He also briefly mentioned the events of March 1, that the “wounds are still fresh.” It is certainly true as people are still managing to protest as they did yesterday afternoon near the site of the chaos that unfolded adjacent to City Hall. President Sargsyan has a lot to do in a short amount of time. He has to win over the confidence of the vast number of citizens who have no faith in him whatsoever and who regard him as being a petty oligarchic-tyrant. These are the same people who say that “If Serge becomes president I will leave this country” and “Things will be bad under Serge.” He has a lot of cleaning up to do—he has to sweep away the mess that Kocharian left on the doorstep of the presidential residence. There are still a lot of angry people out there and rightfully so, and they blame Sargsyan just as much as Kocharian for the fiasco of six weeks ago. So he has to gain the confidence of the people and very soon; he has to prove that he can surpass in leaps and bounds everyone’s expectations and, most noteworthy, ensure that the downtrodden—namely those living in far-off rural parts of Armenia—start living better, fruitful lives. I estimate that he has a year to get the majority of citizens on his side, which I highly doubt he has now. Cracking down on corruption is something that is high on most everyone’s list of things for him to do. But seeing as the mayor of Yerevan—the one who has thrown the city into transportation mayhem with ludicrous, ill-planned road projects that are rumored to be money-laundering schemes—will apparently remain in office there is already cause for suspicion. The new president just announced that he would appoint the head of the Central Bank, Tigran Sargsyan (no relation), as prime minister, the same dude who is suspected of playing Russian roulette with the value of the dram.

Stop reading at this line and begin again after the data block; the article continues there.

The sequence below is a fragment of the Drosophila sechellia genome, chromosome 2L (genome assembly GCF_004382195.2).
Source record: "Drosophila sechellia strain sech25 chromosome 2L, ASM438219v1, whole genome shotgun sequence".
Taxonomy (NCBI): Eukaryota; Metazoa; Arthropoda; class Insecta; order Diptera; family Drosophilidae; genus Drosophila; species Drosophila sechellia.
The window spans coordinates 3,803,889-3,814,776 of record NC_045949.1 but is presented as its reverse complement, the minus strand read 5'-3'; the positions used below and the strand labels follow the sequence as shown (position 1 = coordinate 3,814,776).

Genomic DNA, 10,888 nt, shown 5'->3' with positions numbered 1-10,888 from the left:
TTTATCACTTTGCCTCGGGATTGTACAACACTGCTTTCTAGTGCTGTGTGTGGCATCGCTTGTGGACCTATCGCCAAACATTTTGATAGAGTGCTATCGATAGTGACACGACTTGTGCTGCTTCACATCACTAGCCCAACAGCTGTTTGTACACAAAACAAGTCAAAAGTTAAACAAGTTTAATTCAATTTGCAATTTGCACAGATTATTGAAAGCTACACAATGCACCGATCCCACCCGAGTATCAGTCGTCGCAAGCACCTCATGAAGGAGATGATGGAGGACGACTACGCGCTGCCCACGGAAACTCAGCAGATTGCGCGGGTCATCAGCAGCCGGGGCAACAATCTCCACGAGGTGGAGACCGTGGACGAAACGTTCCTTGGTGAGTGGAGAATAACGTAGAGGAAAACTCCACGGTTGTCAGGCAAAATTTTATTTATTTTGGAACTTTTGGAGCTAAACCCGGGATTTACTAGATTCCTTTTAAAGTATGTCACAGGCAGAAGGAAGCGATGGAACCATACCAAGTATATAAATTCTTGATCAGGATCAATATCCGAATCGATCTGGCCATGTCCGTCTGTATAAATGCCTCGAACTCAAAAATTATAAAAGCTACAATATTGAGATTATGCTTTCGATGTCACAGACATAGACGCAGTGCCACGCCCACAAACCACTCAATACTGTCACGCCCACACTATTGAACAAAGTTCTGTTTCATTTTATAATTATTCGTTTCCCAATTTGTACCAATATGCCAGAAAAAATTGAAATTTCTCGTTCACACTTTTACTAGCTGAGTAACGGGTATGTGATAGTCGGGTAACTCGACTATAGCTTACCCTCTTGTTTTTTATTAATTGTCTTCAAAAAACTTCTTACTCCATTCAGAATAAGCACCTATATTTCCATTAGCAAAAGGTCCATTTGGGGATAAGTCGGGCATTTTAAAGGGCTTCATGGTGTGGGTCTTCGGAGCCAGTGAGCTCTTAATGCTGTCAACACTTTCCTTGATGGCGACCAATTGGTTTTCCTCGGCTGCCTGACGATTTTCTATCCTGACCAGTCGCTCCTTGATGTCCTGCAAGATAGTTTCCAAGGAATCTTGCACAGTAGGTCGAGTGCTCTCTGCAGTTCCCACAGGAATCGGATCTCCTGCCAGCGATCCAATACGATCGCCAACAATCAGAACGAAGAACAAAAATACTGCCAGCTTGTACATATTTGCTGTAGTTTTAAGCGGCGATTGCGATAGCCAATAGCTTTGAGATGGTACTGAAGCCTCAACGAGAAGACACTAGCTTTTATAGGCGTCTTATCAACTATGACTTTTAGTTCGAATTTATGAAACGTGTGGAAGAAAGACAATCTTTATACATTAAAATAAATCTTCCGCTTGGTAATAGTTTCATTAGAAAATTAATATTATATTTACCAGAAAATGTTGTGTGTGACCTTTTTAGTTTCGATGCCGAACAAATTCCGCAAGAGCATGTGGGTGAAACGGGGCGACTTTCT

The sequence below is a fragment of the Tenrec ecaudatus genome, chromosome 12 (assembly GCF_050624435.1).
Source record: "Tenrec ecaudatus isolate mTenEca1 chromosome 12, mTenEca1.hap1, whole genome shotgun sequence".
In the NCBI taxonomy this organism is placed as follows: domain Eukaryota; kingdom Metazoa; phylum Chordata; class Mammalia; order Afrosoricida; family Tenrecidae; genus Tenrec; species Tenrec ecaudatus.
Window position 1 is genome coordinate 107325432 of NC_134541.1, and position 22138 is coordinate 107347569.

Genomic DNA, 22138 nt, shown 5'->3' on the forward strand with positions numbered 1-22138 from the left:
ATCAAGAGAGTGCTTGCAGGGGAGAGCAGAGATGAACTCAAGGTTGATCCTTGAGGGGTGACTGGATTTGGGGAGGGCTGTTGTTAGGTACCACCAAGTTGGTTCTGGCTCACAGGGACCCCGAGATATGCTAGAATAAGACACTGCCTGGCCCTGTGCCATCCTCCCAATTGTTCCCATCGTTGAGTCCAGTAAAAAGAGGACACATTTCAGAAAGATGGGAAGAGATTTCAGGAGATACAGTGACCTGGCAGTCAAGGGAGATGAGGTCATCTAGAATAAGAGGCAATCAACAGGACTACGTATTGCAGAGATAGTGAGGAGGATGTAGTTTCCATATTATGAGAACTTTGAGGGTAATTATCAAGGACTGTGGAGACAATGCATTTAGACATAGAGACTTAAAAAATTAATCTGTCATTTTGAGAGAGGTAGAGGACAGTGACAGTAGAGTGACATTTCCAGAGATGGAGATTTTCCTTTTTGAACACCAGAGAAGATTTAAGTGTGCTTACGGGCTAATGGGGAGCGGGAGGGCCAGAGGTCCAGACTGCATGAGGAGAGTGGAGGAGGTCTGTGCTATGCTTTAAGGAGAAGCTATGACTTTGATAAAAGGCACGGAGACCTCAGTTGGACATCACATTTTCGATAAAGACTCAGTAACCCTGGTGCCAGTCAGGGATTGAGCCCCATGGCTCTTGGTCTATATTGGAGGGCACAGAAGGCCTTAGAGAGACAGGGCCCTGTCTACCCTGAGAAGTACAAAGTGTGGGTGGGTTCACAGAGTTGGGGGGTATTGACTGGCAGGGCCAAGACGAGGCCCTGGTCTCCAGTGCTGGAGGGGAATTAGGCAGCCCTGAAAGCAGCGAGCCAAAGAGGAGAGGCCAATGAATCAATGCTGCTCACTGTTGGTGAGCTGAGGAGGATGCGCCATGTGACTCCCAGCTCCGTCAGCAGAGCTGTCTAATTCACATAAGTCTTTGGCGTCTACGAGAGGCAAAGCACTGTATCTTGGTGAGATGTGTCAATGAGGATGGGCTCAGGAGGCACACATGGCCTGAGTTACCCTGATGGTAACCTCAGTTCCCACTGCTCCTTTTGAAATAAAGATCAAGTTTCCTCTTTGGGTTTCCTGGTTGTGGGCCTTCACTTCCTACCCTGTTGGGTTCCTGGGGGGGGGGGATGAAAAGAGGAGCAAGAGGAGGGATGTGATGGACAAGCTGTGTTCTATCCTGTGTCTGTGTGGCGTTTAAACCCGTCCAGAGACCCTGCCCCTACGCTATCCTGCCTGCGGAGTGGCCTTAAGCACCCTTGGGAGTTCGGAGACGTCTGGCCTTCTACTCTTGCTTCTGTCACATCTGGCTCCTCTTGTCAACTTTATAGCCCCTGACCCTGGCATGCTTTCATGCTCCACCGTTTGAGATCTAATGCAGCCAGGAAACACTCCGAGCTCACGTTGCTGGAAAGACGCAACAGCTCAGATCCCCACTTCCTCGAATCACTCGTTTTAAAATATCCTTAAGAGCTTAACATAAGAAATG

There’s a lot of work to do, and he admitted as much in the closing words of his speech. Now we wait and see what the first of five years will bring. Yet having said that, renewed apathy by the people is unacceptable.